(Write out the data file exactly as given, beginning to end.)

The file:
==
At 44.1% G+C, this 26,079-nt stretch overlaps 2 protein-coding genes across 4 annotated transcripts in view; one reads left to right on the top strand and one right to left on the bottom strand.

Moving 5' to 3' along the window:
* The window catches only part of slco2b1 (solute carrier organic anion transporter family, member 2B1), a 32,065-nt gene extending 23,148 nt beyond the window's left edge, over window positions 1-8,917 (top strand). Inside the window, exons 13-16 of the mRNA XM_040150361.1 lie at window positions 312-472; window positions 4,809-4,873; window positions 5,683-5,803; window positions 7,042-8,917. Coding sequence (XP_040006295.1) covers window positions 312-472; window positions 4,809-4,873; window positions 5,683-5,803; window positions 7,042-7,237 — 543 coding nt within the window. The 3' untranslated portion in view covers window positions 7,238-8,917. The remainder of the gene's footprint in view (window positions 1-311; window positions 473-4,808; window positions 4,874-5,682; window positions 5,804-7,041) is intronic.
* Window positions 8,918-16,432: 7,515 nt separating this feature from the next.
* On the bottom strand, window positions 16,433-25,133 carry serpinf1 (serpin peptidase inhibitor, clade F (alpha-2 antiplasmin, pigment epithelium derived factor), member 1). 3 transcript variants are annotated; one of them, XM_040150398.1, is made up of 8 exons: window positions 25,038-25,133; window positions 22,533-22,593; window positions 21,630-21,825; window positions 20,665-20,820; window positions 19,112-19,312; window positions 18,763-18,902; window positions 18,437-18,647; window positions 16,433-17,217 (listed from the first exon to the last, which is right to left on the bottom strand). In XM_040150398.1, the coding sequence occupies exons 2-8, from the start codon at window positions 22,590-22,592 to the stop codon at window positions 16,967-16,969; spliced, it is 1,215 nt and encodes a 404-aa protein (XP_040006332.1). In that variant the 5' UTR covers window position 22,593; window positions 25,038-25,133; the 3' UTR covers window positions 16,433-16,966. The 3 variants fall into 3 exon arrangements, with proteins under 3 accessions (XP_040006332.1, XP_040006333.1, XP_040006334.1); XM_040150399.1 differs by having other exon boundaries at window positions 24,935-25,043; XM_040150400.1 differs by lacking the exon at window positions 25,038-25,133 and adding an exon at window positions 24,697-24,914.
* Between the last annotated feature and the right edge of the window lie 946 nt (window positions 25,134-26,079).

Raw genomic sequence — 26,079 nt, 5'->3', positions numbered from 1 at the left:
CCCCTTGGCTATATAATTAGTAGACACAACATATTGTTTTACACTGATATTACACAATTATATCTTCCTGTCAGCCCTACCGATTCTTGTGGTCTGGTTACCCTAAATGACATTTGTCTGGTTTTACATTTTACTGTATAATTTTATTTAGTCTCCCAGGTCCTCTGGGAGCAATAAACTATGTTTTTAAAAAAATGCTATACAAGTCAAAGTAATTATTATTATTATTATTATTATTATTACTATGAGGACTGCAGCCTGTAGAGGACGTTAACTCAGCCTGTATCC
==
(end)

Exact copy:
At 44.1% G+C, this 26,079-nt stretch overlaps 2 protein-coding genes across 4 annotated transcripts in view; one reads left to right on the top strand and one right to left on the bottom strand.

Moving 5' to 3' along the window:
* The window catches only part of slco2b1 (solute carrier organic anion transporter family, member 2B1), a 32,065-nt gene extending 23,148 nt beyond the window's left edge, over window positions 1-8,917 (top strand). Inside the window, exons 13-16 of the mRNA XM_040150361.1 lie at window positions 312-472; window positions 4,809-4,873; window positions 5,683-5,803; window positions 7,042-8,917. Coding sequence (XP_040006295.1) covers window positions 312-472; window positions 4,809-4,873; window positions 5,683-5,803; window positions 7,042-7,237 — 543 coding nt within the window. The 3' untranslated portion in view covers window positions 7,238-8,917. The remainder of the gene's footprint in view (window positions 1-311; window positions 473-4,808; window positions 4,874-5,682; window positions 5,804-7,041) is intronic.
* Window positions 8,918-16,432: 7,515 nt separating this feature from the next.
* On the bottom strand, window positions 16,433-25,133 carry serpinf1 (serpin peptidase inhibitor, clade F (alpha-2 antiplasmin, pigment epithelium derived factor), member 1). 3 transcript variants are annotated; one of them, XM_040150398.1, is made up of 8 exons: window positions 25,038-25,133; window positions 22,533-22,593; window positions 21,630-21,825; window positions 20,665-20,820; window positions 19,112-19,312; window positions 18,763-18,902; window positions 18,437-18,647; window positions 16,433-17,217 (listed from the first exon to the last, which is right to left on the bottom strand). In XM_040150398.1, the coding sequence occupies exons 2-8, from the start codon at window positions 22,590-22,592 to the stop codon at window positions 16,967-16,969; spliced, it is 1,215 nt and encodes a 404-aa protein (XP_040006332.1). In that variant the 5' UTR covers window position 22,593; window positions 25,038-25,133; the 3' UTR covers window positions 16,433-16,966. The 3 variants fall into 3 exon arrangements, with proteins under 3 accessions (XP_040006332.1, XP_040006333.1, XP_040006334.1); XM_040150399.1 differs by having other exon boundaries at window positions 24,935-25,043; XM_040150400.1 differs by lacking the exon at window positions 25,038-25,133 and adding an exon at window positions 24,697-24,914.
* Between the last annotated feature and the right edge of the window lie 946 nt (window positions 25,134-26,079).

Raw genomic sequence — 26,079 nt, 5'->3', positions numbered from 1 at the left:
CCCCTTGGCTATATAATTAGTAGACACAACATATTGTTTTACACTGATATTACACAATTATATCTTCCTGTCAGCCCTACCGATTCTTGTGGTCTGGTTACCCTAAATGACATTTGTCTGGTTTTACATTTTACTGTATAATTTTATTTAGTCTCCCAGGTCCTCTGGGAGCAATAAACTATGTTTTTAAAAAAATGCTATACAAGTCAAAGTAATTATTATTATTATTATTATTATTATTACTATGAGGACTGCAGCCTGTAGAGGACGTTAACTCAGCCTGTATCC